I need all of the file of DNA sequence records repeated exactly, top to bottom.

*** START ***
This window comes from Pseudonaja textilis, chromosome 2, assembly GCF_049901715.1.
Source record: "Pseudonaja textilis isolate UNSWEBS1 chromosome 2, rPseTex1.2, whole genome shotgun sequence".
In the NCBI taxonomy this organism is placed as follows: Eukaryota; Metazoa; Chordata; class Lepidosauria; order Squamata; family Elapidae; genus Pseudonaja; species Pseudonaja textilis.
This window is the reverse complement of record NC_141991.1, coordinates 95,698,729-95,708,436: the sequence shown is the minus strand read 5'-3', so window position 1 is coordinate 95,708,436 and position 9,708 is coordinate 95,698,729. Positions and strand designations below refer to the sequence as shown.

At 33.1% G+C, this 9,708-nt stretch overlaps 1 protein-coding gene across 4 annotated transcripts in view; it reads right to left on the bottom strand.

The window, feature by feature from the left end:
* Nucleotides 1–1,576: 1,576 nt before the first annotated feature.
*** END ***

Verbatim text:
This window comes from Pseudonaja textilis, chromosome 2, assembly GCF_049901715.1.
Source record: "Pseudonaja textilis isolate UNSWEBS1 chromosome 2, rPseTex1.2, whole genome shotgun sequence".
In the NCBI taxonomy this organism is placed as follows: Eukaryota; Metazoa; Chordata; class Lepidosauria; order Squamata; family Elapidae; genus Pseudonaja; species Pseudonaja textilis.
This window is the reverse complement of record NC_141991.1, coordinates 95,698,729-95,708,436: the sequence shown is the minus strand read 5'-3', so window position 1 is coordinate 95,708,436 and position 9,708 is coordinate 95,698,729. Positions and strand designations below refer to the sequence as shown.

At 33.1% G+C, this 9,708-nt stretch overlaps 1 protein-coding gene across 4 annotated transcripts in view; it reads right to left on the bottom strand.

The window, feature by feature from the left end:
* Nucleotides 1–1,576: 1,576 nt before the first annotated feature.